I’ve just finished reading this, and I have good news. You can just read the first 57 pages! As far as I’m concerned that’s where the gold is. That makes it a beautifully short read.
This book is NOT an abridgement of the content of Barth’s Dogmatics. It is rather a discussion of the business of doing theology. I’m up for that: every Christian (and this is one of Barth’s points) should be into this, as we all do theology (God-talk) in one way or another, well or badly!
The book has four sections: The place of theology, the experience of doing it, threats to it, and finally the work of doing theology. For my money section 1, on the place of theology, was the part worth reading. Perhaps I just didn’t understand the other sections. So I’ll leave those to someone smarter to comment on.
Section 1, the place of theology, has 4 chapters.
In ch.1, The Word, Barth describes the object of all theology, the thing that theology is responding to: God’s active powerful, communicative Word. Theology is our human response or answer to that Word.
Because the Word of God is heard and answered by theology, it is a modest and at the same time, a free science. Theology is modest because its entire logic can only be a human ana-logy [speaking in return] to that Word.
Barth is very clear that theology is a human business, and so neither authoritative nor final. The Word is authoritative, not our response to it. Theology is instead humble and provisional in its statements.
There are two things, then: the Word of God, which theology must acknowledge and speak, and then theology proper, which is our human response.
The rest of the chapter is devoted to describing the Word. This is brilliant: we get a three page summary of the gospel as Barth sees it. Barth describes the gospel in terms of God’s covenant with man. And this covenant unfolds in human history.
Theology responds to the Word which God has spoken, still speaks and will speak again in the history of Jesus Christ, which fulfils the history of Israel. To reverse the statement, theology responds to that Word spoken in the history of Israel which reaches its culmination in the history of Jesus Christ.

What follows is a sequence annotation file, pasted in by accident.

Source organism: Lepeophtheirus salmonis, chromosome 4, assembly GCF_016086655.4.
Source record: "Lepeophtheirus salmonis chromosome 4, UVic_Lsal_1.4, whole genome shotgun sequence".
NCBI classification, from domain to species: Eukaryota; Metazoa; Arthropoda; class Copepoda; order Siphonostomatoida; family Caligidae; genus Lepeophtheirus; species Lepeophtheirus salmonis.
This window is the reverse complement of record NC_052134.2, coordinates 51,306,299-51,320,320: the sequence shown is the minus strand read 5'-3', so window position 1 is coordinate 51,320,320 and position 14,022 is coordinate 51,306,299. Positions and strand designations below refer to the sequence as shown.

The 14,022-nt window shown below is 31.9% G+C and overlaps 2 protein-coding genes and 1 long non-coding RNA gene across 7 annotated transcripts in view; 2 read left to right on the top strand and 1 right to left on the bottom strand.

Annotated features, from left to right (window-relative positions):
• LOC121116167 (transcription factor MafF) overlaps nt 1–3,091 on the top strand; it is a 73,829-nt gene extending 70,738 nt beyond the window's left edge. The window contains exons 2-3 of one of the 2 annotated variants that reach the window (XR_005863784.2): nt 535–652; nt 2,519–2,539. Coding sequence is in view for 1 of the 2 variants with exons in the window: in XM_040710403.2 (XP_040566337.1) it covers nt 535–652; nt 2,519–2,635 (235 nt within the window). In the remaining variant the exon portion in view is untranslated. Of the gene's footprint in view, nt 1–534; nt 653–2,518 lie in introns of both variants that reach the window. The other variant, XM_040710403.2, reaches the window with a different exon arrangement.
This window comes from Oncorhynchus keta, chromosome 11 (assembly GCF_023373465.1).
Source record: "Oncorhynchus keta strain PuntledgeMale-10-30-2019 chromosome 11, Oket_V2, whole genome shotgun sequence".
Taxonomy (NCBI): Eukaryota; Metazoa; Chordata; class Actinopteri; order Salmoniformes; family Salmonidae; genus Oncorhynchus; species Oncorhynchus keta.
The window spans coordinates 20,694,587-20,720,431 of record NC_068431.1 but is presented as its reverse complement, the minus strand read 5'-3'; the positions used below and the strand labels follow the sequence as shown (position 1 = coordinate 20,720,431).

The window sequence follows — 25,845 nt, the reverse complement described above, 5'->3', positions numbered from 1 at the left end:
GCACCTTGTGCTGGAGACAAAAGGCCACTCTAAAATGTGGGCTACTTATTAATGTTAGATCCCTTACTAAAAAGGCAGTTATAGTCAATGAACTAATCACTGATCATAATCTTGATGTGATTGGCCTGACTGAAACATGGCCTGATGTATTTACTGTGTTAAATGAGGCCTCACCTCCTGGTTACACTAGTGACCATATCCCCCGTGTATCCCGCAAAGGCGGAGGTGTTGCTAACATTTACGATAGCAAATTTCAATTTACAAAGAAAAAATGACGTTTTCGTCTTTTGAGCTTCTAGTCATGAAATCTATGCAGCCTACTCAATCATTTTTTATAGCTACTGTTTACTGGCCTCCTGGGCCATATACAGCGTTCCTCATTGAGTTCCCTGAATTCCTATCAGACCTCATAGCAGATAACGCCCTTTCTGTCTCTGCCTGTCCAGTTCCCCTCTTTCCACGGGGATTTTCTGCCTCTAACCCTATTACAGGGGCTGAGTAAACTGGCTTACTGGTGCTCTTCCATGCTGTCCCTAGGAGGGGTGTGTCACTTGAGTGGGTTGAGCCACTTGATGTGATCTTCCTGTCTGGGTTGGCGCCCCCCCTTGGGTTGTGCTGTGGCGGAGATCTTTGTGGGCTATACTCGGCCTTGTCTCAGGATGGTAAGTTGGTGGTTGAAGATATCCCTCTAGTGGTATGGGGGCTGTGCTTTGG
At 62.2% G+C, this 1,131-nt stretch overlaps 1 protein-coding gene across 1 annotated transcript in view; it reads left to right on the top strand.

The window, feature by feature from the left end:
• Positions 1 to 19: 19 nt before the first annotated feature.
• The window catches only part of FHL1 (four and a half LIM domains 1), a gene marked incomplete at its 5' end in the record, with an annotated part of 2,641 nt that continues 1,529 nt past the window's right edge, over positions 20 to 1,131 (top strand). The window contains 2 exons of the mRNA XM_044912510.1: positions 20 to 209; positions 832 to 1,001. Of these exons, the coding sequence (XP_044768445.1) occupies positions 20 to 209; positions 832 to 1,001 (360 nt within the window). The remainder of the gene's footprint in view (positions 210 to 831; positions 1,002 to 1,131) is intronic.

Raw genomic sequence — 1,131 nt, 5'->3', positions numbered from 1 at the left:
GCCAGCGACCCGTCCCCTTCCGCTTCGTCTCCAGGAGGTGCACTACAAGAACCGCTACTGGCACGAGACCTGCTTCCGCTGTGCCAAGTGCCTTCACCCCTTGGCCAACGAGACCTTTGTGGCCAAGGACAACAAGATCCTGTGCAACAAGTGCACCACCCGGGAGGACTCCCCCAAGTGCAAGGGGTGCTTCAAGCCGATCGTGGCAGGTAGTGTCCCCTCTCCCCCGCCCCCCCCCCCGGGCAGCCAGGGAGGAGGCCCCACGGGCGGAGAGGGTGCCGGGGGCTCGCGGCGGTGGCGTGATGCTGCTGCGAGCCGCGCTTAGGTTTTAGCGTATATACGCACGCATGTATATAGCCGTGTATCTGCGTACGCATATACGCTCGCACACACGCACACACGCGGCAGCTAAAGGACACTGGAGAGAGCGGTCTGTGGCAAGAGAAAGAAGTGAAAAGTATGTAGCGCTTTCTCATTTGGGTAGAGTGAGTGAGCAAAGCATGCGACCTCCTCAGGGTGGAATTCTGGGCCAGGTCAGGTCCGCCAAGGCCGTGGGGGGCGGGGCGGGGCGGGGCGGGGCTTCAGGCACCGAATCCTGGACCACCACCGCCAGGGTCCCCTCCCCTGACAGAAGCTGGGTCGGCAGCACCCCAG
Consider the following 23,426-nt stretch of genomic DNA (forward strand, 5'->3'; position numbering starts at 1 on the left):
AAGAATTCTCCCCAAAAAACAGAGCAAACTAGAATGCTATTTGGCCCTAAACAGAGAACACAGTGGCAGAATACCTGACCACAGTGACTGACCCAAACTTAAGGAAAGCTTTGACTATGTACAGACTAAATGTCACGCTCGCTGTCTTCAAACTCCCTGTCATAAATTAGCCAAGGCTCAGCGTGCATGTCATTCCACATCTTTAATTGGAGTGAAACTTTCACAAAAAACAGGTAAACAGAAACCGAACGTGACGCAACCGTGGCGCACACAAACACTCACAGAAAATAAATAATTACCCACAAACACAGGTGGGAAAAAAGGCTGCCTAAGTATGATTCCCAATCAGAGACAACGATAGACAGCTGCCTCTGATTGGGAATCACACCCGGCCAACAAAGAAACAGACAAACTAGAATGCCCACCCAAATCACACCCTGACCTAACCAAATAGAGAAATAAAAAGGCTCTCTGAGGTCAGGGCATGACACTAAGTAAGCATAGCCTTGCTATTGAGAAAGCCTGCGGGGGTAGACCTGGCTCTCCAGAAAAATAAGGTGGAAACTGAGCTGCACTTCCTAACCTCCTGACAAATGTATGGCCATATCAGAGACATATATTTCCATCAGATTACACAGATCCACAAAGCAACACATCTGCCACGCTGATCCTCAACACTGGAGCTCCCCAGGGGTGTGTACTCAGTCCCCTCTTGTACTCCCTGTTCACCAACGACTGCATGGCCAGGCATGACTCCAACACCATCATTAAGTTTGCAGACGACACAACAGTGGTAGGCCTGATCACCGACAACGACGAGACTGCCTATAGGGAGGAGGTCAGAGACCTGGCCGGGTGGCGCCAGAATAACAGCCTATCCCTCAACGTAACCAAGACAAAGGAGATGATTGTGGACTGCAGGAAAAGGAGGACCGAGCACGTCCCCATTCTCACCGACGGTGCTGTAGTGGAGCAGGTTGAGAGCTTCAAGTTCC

Barth insists that the two phases of this Word in history can be separated: Israel and Christ. The tendency to speak of Christ in terms of universal truths only is a distortion. He is historically particular. “In the Christ of Israel this Word has become particular, that is, Jewish flesh.” But also to speak of God’s Word in the history apart from Christ is misleading: “There is no history of Israel in itself and for its own sake… It hastens toward the history of Jesus Christ.”
The gospel, then is first particular (Israel) and only then universal (Christ). It is “the accomplishment of the reconciliation of Israel” and through Israel the world.
Barth’s program for theology then, pushes towards biblical theology. He wants to talk about the Word revealed in the story of salvation history. Nice. Tom Wright’s work, for example, could be seen as following Barth’s program.
One question: how would Barth clarify where ‘confirming and announcing’ the Word stops, and where responding starts. I.e. which part of theology’s talk is relaying the authoritative, divine Word, and which part is responding to it in humility and openness to correction? I think the distinction is important, but how does it work in practice? Because of the difference in status between the two kinds of speech, it matters!